Some companies misjudge the amount of work involved in social media management. Content creation, community management, and analytics are demanding tasks that need people who can hustle, people who can stay on-point throughout the duration of the campaign. If you intend to outsource the work to an agency, you still need to track its progress. I recommend using Trello or Asana, so you can manage the review and approval process without having to waste time on calls and meetings.
8. Post schedule and cadence
The timing of your post matters a lot. It's one of the most important factors in a particular post's potential for engagement. To reach the highest number of people, content must be shared strategically to catch them while they're online.
The peak times for various social media platforms are different. Conduct research to figure out the best times to post. There are tools like Facebook Insights and Followerwonk that can help you determine the right times to post.
9. Recycled content
You've likely noticed this: many popular pages will share the same content multiple times, continuing to earn engagement each time. Most followers will engage with the content without ever knowing that it was reposted.
It's almost a given that your post will not reach your entire audience, so it's not a bad idea to share the same content multiple times. However, do take time to review and make adjustments to the headline, description and image before sharing the content again.
10. Headlines and copy
People will read your headline before they decide whether to read the rest of your content. Your headline must be compelling enough to grab readers' attention. It should contain a promise of value, information, or entertainment. Don't forget, you're competing with hundreds of posts from a variety of sources, so you've got to offer something exceptional.
Give yourself a leg up by testing your headlines. Don't limit yourself to just one; instead, create multiple headlines and conduct A/B testing to see which one performs best. Then implement the winner across your campaign to boost your performance.
Not sure where to begin? Tools like Buzzsumo can help you research and discover high-performing social media posts.
11. Paid promotion
A little bit of advertising can go a long way. Most of the social media networks have a walled garden of advertising opportunities (as in they offer paid ad opportunities specific to that platform), which is great for anyone starting out with paid promotion. The key to ensuring a successful paid promotion initiative (and to refrain from wasting your budget) is to target specific audiences on specific platforms. So, place business ads for professionals on LinkedIn, or toss-up some self-serve ads on Instagram for Millennials. To dive a little deeper, we recommend checking out comprehensive article on social media advertising.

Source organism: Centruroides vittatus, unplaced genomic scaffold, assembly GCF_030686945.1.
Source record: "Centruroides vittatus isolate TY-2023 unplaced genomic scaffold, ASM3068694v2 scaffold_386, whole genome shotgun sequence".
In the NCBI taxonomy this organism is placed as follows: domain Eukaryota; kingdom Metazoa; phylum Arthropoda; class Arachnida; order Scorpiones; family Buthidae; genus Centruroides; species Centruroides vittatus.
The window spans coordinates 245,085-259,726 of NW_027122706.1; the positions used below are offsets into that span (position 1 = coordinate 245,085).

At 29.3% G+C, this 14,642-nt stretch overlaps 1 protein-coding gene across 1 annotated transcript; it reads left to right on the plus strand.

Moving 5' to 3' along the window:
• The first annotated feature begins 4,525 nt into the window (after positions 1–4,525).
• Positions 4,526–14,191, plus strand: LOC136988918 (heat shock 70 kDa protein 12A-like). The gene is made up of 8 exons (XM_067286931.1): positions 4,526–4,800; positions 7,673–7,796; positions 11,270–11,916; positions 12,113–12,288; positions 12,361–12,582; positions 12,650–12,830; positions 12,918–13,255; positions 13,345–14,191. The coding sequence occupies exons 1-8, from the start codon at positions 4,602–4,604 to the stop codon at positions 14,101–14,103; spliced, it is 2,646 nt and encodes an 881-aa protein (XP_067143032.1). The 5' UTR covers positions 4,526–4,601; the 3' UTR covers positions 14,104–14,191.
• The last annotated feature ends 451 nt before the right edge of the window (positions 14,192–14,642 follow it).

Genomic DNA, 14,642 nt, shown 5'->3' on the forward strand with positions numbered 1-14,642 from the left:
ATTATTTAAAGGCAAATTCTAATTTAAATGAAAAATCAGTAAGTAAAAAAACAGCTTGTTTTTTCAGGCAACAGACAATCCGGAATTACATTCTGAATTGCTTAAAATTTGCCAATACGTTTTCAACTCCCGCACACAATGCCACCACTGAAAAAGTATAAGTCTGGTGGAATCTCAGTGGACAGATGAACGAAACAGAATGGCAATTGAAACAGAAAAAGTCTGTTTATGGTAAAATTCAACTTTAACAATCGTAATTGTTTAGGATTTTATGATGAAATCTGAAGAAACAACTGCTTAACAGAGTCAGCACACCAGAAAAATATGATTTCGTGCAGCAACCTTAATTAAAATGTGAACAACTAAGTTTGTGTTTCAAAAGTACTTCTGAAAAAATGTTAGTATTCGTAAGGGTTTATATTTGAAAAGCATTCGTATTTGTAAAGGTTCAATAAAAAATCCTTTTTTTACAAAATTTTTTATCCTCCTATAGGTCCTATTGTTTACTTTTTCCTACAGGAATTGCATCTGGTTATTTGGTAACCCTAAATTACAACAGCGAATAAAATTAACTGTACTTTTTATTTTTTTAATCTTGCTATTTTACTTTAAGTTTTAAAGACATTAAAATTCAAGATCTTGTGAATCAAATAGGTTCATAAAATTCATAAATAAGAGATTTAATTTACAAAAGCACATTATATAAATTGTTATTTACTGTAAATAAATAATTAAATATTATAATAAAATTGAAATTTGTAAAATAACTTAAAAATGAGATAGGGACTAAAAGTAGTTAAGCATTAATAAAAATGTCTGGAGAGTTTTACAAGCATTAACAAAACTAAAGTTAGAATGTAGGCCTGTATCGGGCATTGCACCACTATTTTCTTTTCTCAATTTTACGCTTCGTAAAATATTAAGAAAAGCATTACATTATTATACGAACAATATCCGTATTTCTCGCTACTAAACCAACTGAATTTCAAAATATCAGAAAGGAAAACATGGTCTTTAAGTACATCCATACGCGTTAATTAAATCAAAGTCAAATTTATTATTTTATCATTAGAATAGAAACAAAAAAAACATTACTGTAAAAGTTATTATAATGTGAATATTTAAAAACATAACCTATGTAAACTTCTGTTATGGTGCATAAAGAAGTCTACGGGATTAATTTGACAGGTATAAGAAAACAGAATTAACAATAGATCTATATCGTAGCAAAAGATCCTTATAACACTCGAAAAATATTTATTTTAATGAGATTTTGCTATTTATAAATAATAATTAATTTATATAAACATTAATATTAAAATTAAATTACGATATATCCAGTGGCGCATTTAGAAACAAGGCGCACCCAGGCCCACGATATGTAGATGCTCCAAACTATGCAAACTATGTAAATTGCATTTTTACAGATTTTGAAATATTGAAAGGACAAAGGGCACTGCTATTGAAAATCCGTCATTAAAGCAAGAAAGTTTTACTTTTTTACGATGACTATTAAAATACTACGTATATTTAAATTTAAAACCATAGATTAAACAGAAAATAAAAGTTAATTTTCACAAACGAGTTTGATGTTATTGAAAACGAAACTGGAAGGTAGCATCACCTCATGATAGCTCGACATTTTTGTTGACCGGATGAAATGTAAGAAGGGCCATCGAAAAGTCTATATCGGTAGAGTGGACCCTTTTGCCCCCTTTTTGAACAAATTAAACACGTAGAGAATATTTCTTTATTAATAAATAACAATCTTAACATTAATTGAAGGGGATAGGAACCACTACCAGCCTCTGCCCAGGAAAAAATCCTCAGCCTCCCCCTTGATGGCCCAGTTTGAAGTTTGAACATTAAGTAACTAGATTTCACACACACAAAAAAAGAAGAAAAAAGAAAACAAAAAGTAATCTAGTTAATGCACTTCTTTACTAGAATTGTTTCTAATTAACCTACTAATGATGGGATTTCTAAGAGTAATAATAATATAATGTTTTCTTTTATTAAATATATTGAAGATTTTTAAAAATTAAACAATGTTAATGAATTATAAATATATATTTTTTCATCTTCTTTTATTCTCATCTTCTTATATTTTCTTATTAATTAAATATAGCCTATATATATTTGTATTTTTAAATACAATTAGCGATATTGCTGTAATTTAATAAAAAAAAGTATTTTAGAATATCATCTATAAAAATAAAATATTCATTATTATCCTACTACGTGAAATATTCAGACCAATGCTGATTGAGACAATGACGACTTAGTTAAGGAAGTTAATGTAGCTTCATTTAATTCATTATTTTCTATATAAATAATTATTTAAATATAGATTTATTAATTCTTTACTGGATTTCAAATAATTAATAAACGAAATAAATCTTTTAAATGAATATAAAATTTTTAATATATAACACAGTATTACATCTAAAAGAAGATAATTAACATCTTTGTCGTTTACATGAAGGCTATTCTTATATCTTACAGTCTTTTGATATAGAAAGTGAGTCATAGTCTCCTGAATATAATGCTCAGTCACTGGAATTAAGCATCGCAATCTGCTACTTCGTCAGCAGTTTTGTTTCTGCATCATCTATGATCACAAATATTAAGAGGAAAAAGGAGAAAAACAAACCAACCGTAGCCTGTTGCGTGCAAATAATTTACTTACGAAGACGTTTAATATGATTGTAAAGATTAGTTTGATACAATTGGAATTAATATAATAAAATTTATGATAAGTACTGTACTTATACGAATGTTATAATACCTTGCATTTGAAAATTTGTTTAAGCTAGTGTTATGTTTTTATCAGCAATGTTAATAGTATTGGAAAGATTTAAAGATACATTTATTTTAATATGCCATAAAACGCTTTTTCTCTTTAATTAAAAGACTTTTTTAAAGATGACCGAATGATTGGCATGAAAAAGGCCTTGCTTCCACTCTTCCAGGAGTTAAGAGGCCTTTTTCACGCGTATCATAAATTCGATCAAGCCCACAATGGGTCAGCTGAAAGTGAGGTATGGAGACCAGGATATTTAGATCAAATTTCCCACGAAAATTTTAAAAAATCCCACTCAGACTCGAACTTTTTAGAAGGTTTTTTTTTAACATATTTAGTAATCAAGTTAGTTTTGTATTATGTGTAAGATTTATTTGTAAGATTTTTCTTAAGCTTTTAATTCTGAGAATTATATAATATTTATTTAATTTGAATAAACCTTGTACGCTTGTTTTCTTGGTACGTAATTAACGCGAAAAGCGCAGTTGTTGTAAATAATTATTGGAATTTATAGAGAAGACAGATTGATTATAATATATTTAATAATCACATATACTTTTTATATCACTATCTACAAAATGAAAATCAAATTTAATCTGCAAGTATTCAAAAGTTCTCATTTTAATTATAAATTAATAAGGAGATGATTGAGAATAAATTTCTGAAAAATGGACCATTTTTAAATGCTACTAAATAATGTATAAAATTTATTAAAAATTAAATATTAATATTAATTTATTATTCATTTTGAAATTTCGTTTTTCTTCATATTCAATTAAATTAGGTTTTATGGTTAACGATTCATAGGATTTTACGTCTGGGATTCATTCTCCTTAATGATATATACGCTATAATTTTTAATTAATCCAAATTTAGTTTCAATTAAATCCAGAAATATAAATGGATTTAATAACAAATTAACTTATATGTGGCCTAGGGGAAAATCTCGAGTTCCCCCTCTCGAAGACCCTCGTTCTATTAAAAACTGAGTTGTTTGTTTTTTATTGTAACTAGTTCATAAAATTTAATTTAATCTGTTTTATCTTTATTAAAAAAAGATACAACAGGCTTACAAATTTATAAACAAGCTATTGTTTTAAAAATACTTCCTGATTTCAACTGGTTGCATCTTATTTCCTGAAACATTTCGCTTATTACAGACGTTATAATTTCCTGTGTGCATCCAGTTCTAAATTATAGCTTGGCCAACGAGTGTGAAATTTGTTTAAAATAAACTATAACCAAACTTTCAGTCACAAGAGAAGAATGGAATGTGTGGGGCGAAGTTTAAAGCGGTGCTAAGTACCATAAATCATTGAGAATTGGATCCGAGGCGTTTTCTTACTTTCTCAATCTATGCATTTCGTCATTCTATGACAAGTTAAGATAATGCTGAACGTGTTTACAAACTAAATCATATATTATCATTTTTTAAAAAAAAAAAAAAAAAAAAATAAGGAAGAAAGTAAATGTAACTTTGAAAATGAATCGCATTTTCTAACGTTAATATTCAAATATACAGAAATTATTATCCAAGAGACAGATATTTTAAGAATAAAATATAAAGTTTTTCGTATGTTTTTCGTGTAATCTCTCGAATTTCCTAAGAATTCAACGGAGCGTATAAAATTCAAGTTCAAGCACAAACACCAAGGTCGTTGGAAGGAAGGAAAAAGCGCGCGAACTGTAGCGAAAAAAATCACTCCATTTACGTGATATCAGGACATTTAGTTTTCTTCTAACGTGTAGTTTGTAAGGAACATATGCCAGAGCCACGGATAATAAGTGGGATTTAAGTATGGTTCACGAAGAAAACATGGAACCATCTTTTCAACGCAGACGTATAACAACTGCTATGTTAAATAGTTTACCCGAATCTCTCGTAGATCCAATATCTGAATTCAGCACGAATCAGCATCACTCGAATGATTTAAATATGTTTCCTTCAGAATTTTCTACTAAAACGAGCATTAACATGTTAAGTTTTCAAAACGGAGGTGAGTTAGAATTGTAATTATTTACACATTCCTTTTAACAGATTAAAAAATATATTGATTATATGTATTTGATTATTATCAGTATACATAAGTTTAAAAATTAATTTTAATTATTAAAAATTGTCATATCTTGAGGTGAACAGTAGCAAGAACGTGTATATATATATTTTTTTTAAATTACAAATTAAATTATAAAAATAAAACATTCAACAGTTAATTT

Ideas on developing your social media strategy
Research your competitors
Know thy enemy. Or something like it. Listen, you need to know who you're up against (and why) — including what they're doing well and what they're totally dropping the ball on. So do some research. Create a shortlist, replete with similarities and differences. From there you'll be able to plan how, where, when and why you'll overthrow said competitor. Or you could just challenge them to a dance-off and see who wins.
Identify your content topics
Tempting as it might be to throw caution to the wind and just post whatever content comes to mind, we'd venture to say that you shouldn't. Identifying content topics well ahead of time (and thus creating a content schedule) empowers you to use your time effectively and change gears should you discover that something's not as effective as you'd like it to be. Plus, identifying content topics preemptively means you can bring more friends into the fold and ask for their assistance with visuals, copy and more. After all, no one likes being told "Hey I need your help but I'm not sure with what."